@dlakelan, still applying sqm to wlan interfaces would speed up surfing, FaceTime quite a bit, I am going to keep it this way, at least it cannot get things worse.
For bufferbloat, I might be confused.... is the advice here NOT to apply SQM to the "WAN/WAN6" but to the "wlan0"? I currently have SQM applied to "WAN/WAN6" and nothing else.
Not exactly. What I am doing is applying SQM to WAN/WAN6 on egress direction, and apply extra SQM to both wlan0 and wlan1. Testing shows wlans connection will get bloated without the extra SQM.
I am not surprised. I was able to shape a bit over 700 Mbit in my testing with iperf3 on my mt7621 device with one computer connected to WAN, and another on LAN. NAT and firewall were both enabled. It did gigabit speeds in the same configuration with SQM turned off with CPU cycles to spare. That was way before hardware or software flow offload was even a thing. Even back then my tests with met with skepticism. Glad somebody managed to reproduce those
As for your WiFi bloat issues, make sure you use 19.07.0 or a snapshot, since those are currently the only versions with airtime fairness enabled. Still, as the shaping bottleneck was a little bit over 700 Mbit in my testing, with WiFi thrown into the mix you are probably running out of CPU cycles if you have a 700 Mbit WAN connection.
Impressive, this test really looks decent...
A little bit confusing here, since the test with WiFi connection never exceed much more than 200 Mbit, how should the cpu cycles drained already?
Any bufferbloat testing result with WiFi connection on 19.07.0 or main branch, with SQM only applying to WAN/WAN6?
For now I might need more convincing facts for me to consider upgrading.
managing the wifi hardware requires a bunch of cpu cycles on top of the packet management. So I'd expect your wifi CPU saturation to be considerably lower than your wired CPU saturation... Still If you can handle 700Mbps wired, then I'd expect you to do 300 or 400 at least by WiFi...
Remember though that your WAN could receive 700 and then the queue on the wifi throws it away, but you still have to process the 700. That shouldn't happen for long periods, but it could spike like that.
That totally make sense, since the remote server never know your're access through WiFi.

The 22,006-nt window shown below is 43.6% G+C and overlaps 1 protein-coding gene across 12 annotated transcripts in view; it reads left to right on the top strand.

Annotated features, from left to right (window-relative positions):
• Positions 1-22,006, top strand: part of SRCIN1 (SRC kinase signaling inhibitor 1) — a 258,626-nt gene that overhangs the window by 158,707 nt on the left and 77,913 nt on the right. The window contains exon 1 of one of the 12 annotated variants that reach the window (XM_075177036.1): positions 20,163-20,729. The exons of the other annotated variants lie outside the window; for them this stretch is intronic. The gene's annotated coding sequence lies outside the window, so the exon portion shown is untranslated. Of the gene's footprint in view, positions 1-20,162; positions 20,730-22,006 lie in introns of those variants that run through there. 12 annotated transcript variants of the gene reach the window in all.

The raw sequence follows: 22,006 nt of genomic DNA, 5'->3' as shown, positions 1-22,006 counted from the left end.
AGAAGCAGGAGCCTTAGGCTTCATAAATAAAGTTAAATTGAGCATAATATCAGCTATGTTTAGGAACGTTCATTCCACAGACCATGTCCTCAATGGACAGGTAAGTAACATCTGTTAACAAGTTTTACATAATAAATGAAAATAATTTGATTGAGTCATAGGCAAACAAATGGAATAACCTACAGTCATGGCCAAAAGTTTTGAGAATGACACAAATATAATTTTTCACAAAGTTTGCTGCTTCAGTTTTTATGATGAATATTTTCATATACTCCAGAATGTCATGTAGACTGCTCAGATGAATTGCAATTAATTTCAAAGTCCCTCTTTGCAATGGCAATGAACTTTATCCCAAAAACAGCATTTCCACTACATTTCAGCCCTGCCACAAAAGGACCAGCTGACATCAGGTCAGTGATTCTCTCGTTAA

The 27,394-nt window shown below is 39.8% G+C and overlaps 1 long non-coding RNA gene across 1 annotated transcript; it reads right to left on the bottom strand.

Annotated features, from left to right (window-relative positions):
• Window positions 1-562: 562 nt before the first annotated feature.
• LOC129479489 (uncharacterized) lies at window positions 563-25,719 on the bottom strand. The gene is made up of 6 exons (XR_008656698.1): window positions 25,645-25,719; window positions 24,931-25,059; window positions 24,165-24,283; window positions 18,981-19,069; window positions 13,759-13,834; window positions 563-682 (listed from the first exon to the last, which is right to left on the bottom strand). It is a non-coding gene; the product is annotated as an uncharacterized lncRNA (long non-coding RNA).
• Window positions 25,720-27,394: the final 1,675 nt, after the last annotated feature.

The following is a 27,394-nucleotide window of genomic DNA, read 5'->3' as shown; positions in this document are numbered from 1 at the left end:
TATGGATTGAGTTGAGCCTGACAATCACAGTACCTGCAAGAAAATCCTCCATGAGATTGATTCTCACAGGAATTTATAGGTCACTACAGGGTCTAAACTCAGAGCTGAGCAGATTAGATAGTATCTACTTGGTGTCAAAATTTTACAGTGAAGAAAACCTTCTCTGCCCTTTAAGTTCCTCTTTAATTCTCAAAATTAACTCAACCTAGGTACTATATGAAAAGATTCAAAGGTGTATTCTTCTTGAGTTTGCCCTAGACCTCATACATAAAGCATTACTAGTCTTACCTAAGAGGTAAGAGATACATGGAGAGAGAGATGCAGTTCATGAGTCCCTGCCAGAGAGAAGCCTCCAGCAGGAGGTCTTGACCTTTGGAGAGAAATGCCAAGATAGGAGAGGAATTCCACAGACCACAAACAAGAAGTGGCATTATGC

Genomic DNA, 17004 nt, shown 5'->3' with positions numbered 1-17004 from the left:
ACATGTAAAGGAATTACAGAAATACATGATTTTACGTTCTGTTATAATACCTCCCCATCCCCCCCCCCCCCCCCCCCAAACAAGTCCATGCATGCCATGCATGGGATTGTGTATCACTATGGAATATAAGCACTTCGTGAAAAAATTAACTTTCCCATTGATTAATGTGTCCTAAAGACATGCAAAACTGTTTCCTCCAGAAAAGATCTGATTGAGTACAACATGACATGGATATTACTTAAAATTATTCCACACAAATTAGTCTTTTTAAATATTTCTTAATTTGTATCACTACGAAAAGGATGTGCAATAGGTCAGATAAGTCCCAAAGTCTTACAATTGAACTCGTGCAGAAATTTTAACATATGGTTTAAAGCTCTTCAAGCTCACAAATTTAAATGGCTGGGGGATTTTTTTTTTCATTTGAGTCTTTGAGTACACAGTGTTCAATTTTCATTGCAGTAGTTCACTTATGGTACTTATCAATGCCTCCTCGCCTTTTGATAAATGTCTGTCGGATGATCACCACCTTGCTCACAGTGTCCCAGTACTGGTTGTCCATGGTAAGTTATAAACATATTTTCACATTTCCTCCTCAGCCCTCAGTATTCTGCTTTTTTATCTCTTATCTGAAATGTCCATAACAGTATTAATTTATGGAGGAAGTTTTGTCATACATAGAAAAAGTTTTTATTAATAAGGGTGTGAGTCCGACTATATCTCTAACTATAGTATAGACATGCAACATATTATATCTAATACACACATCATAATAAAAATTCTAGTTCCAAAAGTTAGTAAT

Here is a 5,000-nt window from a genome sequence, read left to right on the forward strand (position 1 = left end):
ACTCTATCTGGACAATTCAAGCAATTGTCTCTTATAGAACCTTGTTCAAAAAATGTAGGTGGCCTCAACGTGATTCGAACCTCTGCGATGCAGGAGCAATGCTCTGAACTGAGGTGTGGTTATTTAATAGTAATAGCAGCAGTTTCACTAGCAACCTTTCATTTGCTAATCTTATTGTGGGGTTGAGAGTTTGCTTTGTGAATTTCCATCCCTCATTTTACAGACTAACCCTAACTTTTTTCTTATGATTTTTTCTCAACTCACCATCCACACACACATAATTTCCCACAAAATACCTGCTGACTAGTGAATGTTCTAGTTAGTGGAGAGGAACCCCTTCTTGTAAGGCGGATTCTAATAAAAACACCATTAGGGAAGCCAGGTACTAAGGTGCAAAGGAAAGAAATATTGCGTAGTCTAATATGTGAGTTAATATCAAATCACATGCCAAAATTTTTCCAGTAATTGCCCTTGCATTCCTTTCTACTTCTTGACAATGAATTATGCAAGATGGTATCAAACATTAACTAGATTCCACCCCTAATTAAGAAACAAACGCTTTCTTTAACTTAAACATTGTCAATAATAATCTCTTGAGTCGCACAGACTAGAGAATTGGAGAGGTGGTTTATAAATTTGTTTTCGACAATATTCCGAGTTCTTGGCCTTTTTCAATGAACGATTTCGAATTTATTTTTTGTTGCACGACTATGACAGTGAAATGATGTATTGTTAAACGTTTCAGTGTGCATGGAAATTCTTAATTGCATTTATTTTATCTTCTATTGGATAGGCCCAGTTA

Well, airtime fairness is quite an interesting feature. By default WiFi does/did throughput fairness, so one slow link to say an old device with only 802.11b or a modern device quite far away could severely decrease the aggregate throughput of the wifi network, as the slow devices got way more airtime. Since the contended respurce in wifi is not so much throughput but rather transmit opportunities or "airtime" it makes sense to not try to dole out equal "throughput" to all devices but rather share airtime fairly, which in effect will cause less of an aggregate throughput loss AND will also in general decrease the latency (as slower devices will not hog the airtime for long durations any more if there are other stations trying to receive data). In short airtime fairness is quite an interesting feature, which might even make the sqm instance on your wlans superfluous (as Linux airtime fairness implementation works by implementing fq_codel inside the wifi driver, and in that situation, no additional traffic shaper is required). So if 19.07 actually offers working airtime fairness for the 860, that would for me be a strong reason to update (in addition to the fact that 18.06 will be on the way out). But that obviously is a policy decision everybody needs to take for their own network.
If I remember correctly, airtime fairness only apply to 2.4G WiFi, or I missed something?
Edit: OK, did some research and found the airtime fareness patch was moved to mac80211, to make it usable from other drivers, on Thu, 22 Feb 2018, see.
I guess this means airtime fairness is not restricted to ath9k now. Just need to prove if it's work as good as it supposed to be.